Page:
US 20050072778 A1
An electrical outlet box molded of plastic material has a knockout arrangement in a box wall that is formed by inner, intermediate and outer circular grooves that are eccentrically positioned to overlap at a tangent location and define inner, intermediate and outer eccentrically positioned circular knockouts. The grooves vary in depth from a minimum depth at the tangent location to a maximum depth opposite from the tangent location. Areas of increased weakness are provided in the box wall at the bottoms of at least the inner and intermediate grooves, and screwdriver slots are provided in the knockouts opposite from the tangent location.
1. A wall having at least one knockout arrangement therein, said knockout arrangement comprising eccentrically positioned inner, outer and intermediate knockouts bounded by inner, outer and intermediate circular grooves in said wall, said grooves overlying one another at a tangent location, said grooves having a common first depth at said tangent location and a second depth that is greater than said first depth at a location generally opposite from said tangent location.
2. The wall of
3. The wall of
4. The wall of
5. The wall of
6. The wall of
7. The wall of
8. The wall of
9. The wall of
10. The wall of
11. A wall having at least one generally circular groove therein forming a knockout, said groove having a depth that varies from a minimum depth at a minimum depth location to a maximum depth at a maximum depth location that is generally opposite from said minimum depth location.
12. The wall of
13. The wall of
14. The wall of
15. The wall of
16. The wall of
17. The wall of
18. An electrical outlet box of plastic material, said box having a plurality of walls, at least one of said walls having at least one knockout arrangement therein formed by at least one generally circular groove in said one wall, and said groove varying in depth between a minimum depth location and a maximum depth location that is generally opposite from said minimum depth location.
19. The box of
20. The box of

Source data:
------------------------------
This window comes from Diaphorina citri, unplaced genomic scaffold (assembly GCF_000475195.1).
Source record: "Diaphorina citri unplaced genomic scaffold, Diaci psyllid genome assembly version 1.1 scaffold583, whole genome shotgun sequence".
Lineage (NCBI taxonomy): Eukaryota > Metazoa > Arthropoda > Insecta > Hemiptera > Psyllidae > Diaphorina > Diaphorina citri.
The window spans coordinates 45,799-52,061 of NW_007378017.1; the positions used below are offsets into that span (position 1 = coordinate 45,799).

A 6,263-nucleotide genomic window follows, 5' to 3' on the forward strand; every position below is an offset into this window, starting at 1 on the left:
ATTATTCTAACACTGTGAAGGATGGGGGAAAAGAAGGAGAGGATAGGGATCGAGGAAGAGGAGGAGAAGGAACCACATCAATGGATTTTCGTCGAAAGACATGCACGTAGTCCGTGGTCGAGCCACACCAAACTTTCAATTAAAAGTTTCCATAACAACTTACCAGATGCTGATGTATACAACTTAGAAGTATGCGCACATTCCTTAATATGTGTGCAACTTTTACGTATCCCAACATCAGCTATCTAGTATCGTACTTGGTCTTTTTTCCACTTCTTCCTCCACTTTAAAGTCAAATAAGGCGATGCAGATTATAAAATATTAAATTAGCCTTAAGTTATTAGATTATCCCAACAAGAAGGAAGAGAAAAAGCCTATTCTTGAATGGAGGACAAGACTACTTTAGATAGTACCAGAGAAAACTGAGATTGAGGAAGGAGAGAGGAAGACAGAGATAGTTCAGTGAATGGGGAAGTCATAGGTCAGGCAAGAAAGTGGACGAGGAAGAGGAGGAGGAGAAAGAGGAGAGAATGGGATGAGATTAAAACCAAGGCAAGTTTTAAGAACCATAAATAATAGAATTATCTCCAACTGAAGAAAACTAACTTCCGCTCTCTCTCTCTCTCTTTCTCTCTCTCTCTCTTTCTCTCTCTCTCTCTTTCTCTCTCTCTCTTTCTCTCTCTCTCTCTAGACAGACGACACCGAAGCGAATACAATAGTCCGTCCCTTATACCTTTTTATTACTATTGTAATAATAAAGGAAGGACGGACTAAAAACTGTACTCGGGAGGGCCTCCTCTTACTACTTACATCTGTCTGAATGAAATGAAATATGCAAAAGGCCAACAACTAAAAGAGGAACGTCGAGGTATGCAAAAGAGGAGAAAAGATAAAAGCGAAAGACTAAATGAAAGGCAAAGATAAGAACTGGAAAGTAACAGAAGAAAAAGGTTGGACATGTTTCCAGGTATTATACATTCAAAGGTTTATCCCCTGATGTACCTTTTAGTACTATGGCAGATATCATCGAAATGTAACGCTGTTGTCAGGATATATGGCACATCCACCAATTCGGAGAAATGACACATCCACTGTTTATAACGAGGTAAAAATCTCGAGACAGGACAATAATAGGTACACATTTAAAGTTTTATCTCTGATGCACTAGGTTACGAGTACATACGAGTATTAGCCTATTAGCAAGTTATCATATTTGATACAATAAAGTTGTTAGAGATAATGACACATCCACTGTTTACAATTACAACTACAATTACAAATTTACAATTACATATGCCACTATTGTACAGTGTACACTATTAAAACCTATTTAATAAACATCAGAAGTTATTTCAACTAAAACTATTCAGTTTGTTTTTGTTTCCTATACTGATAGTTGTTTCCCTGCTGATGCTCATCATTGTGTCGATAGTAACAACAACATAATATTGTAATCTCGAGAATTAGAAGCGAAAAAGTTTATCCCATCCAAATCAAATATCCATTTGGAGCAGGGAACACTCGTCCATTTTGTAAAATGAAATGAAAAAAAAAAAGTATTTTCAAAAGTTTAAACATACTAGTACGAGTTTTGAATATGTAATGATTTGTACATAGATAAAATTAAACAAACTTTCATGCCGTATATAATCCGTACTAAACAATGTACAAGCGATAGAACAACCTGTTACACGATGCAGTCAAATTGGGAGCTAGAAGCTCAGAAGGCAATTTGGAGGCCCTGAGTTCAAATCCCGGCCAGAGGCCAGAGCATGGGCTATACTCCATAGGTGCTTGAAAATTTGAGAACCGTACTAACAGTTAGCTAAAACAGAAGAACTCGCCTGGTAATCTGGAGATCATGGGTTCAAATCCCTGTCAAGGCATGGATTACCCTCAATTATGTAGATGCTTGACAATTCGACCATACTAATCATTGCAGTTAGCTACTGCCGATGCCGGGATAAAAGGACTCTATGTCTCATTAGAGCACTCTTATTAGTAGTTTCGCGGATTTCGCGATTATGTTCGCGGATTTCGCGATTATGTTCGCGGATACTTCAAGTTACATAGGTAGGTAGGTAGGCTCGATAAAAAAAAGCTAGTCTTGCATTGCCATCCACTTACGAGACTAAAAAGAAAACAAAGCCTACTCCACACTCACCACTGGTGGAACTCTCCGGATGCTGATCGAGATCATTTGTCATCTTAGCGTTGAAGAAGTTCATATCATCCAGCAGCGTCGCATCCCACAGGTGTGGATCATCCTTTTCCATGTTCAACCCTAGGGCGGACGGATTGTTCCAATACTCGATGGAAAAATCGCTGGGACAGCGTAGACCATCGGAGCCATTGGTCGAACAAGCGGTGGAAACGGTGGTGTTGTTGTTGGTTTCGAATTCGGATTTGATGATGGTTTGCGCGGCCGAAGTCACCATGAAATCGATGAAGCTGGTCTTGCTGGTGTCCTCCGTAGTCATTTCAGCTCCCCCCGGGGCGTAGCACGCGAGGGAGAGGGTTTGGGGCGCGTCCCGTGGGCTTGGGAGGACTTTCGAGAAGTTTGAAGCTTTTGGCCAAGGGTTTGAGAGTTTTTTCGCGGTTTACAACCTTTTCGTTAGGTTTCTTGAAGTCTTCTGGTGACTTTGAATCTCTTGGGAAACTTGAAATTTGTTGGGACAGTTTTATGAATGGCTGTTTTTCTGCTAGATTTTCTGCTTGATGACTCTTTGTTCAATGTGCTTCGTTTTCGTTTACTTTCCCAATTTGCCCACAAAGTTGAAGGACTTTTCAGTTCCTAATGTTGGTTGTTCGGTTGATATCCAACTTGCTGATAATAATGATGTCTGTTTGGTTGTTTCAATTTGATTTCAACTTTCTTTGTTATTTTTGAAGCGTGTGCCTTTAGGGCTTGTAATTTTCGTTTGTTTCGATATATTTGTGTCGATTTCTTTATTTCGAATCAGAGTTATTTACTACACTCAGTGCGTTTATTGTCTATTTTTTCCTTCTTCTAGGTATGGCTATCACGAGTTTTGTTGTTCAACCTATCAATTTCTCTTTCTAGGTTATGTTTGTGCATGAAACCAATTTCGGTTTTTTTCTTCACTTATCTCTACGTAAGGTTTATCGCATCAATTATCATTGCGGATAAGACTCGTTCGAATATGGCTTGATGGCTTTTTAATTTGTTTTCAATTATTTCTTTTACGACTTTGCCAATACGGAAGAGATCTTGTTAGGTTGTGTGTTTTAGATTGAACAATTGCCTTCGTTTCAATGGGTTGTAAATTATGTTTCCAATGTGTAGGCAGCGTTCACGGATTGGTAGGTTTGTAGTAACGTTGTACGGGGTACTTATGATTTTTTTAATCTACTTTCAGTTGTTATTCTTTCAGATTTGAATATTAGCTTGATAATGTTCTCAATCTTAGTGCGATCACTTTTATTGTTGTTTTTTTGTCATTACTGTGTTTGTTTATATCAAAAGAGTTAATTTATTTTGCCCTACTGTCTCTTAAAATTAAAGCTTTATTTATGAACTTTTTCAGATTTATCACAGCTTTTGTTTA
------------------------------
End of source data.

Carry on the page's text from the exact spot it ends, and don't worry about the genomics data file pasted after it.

21. An electrical outlet box of plastic material, said box having a plurality of walls, at least one knockout arrangement in at least one of said walls, said knockout arrangement comprising inner, outer and intermediate generally circular grooves in said wall, said grooves being eccentric with respect to one another and overlapping one another at a tangent location, and said grooves varying in depth from a minimum depth at said tangent location to a maximum depth generally opposite from said tangent location.
22. The box of
23. The box of
24. The box of
25. The box of
26. The box of
27. The box of
28. An electrical outlet box of plastic material, said box having a plurality of walls, at least one of said walls having at least one knockout arrangement therein formed by at least one generally circular groove in said one wall, and at least one area of weakness in said wall within said groove that further reduces the strength of said wall in the area of said groove.
29. The box of
30. The box of
31. The box of
32. The box of
33. The box of
34. The box of
35. The box of
36. A flat plastic wall having inner and outer surfaces, a generally circular groove extending into said wall from said outer surface thereof and circumscribing a knockout having a knockout outer surface, said groove varying in depth from a minimum depth location to a maximum depth location that is generally opposite from said minimum depth location, said groove gradually varying in depth in both circumferential directions from said minimum depth location to said maximum depth location, and a recess in said knockout outer surface closely adjacent said groove at said maximum groove depth location for receiving a tool tip to apply force to said knockout and sever same from said wall.
This application relates to electrical outlet boxes that are molded of plastic material and have knockouts molded into the box walls. However, it will be appreciated that the invention has broader aspects, and that the knockout arrangement of the present application can be used in other types of housings and enclosures.